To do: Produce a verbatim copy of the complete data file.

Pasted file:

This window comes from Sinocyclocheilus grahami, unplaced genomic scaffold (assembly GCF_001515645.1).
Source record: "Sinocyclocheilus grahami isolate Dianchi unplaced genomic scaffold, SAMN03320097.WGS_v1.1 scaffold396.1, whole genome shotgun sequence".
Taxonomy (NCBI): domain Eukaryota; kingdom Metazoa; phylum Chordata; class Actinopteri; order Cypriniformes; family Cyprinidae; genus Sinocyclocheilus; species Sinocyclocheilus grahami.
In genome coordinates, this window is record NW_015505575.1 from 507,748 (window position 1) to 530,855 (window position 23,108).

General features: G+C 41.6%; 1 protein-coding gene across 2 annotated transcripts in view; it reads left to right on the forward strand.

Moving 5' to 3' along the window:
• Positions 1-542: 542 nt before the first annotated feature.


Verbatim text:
This window comes from Sinocyclocheilus grahami, unplaced genomic scaffold (assembly GCF_001515645.1).
Source record: "Sinocyclocheilus grahami isolate Dianchi unplaced genomic scaffold, SAMN03320097.WGS_v1.1 scaffold396.1, whole genome shotgun sequence".
Taxonomy (NCBI): domain Eukaryota; kingdom Metazoa; phylum Chordata; class Actinopteri; order Cypriniformes; family Cyprinidae; genus Sinocyclocheilus; species Sinocyclocheilus grahami.
In genome coordinates, this window is record NW_015505575.1 from 507,748 (window position 1) to 530,855 (window position 23,108).

General features: G+C 41.6%; 1 protein-coding gene across 2 annotated transcripts in view; it reads left to right on the forward strand.

Moving 5' to 3' along the window:
• Positions 1-542: 542 nt before the first annotated feature.